This is the logical conclusion of the preceding points: the ability to develop more quickly using fewer resource to obtain quality results considerably reduces development costs. Flutter is particularly well-suited to the needs of start-ups. It focuses on the added value delivered to users without getting bogged down in endless testing and QA phases.
It’s impossible to say if Flutter will become the most effective framework for the mobile ecosystem. One thing is for sure, though: the simplified development of applications using SDKs or easy-to-use frameworks is increasingly popular.
In the now-famous study “Most Loved, Dreaded, and Wanted Web Frameworks, Libraries and Tools” conducted each year by StackOverflow, Flutter is ranked fourth in the Wanted and third in the Loved categories.
The trend is even toward “no-code” development (link to the no-code article). This reveals a need both to go ever faster, via the simplification of technical aspects to concentrate on the user experience, and to involve marketing and sales teams in IT projects.
Flutter has solid references, a growing user community and technical support from Google. It has all the tools it needs in hand to become THE leading multi-platform framework and beyond, with Windows and Linux in its sights. Long live Flutter!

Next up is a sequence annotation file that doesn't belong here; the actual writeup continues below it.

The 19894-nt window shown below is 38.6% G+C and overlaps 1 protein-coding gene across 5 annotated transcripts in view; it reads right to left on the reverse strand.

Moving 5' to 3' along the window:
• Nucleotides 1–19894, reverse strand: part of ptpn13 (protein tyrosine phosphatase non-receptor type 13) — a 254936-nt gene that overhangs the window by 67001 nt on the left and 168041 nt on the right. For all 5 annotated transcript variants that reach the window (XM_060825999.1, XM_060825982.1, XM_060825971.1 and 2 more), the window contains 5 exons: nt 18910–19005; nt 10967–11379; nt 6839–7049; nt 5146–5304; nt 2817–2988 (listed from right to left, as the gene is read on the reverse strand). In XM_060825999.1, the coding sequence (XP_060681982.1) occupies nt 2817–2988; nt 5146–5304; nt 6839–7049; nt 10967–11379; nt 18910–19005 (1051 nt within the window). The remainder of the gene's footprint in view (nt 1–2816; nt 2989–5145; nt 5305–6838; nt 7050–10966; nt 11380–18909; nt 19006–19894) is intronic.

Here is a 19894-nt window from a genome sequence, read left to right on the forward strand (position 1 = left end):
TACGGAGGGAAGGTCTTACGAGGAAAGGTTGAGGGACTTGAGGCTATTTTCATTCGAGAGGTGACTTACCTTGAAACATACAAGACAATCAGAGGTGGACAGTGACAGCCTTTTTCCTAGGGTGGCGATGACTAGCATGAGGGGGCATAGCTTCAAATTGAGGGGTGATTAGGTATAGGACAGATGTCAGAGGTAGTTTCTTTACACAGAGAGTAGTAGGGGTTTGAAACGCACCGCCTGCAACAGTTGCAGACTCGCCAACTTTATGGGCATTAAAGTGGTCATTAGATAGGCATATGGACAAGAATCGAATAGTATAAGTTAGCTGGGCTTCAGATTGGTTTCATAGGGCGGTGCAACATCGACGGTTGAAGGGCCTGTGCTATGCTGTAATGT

* Flutter 1.0 was released on 4 December 2018 during the Flutter Live event which introduced the first stable version of the framework. Flutter 1.12 was released on 11 December 2019 during the Flutter Interactive event.
** Framework: In computer programming, framework (also called software framework, development environment, application development platform or application framework) designates a coherent set of structural software components used to build the foundations and major sections of all or part of a software programme (architecture).